23 Dec Wasserman: Free coding classes at county libraries are a great idea
Elected officials may have a hard time admitting to not knowing something, but I have a confession: Several years ago, my adult son had to explain to me exactly what was meant by the term coding.
“It’s the language of computers,” he said. Seeing the look on my face, he put it another way: “Coding is how people create websites, apps, software; anything web-based.”
Okay, that made more sense. And what has become very clear is that the skill of coding is an important one. As we embark on the “internet of things,”– everything from cars to coffee pots being networked with the ability to send and receive data – it is vitally important for our current and future local workforce to have the fundamental skills needed in this new era.
An educated workforce serves everyone’s interests: better paying jobs when kids finish school, and more local hiring.
Coding is foundational. Every kid born in the 21st Century can learn how the internet works and how to create an app. The earlier that a girl or boy can learn to code, the more ingrained and helpful these skills will be. We wouldn’t expect future doctors to take their first biology classes in college; why should future tech workers wait to learn these fundamental skills?
Here in Silicon Valley, coding classes for youth are proliferating. This is a good thing. But what makes our program special is that we are making free coding classes accessible in all seven County District libraries. These new programs bring the classes as close to home as possible, since it can be intimidating as well as cost and time prohibitive for some families to send their kids to private coding classes.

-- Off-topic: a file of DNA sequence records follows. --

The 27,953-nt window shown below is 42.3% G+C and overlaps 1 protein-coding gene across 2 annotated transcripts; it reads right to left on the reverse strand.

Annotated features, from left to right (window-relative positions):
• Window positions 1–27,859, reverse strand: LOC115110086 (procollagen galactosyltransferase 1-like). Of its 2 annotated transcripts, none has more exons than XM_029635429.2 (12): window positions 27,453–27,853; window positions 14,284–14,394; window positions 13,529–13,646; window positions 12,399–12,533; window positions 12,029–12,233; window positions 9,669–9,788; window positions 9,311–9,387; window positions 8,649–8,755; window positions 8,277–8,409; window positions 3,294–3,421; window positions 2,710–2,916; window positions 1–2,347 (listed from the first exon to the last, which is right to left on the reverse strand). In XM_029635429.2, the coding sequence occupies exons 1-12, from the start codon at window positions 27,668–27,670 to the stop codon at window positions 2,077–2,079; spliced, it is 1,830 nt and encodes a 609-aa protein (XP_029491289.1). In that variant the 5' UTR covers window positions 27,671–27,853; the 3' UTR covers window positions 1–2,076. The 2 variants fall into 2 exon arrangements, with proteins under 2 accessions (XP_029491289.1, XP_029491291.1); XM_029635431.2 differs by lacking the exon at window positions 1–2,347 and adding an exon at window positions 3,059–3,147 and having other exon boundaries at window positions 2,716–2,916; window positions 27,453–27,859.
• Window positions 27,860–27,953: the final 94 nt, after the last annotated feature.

The Santa Clara County Library District provides services for all 1.9 million Santa Clara County residents free of charge. Many kids use their local library regularly, so attending a class there is a safe learning environment for them.
It is exciting and encouraging to think that a 10-year-old student could start learning to code and invest in skills now that may lead to a high-paying (and local) tech job 10 years from now.
Silicon Valley tech firms are well-acquainted with the skills gap that forces them to seek non-local workers. Imagine how different it will be for companies to have a skilled, local workforce to hire from.
According to the founders of Hour of Code, computing jobs are the #1 source of new wages in the United States. And while there are currently 523,222 open computing jobs nationwide, only 42,969 computer science students graduated into the workforce last year. It’s time to change that. And free library coding classes for kids are a good start.
Mike Wasserman is the District 1 Santa Clara County Supervisor and Chair of the Santa Clara County Library District Joint Powers Authority. He wrote this for The Mercury News.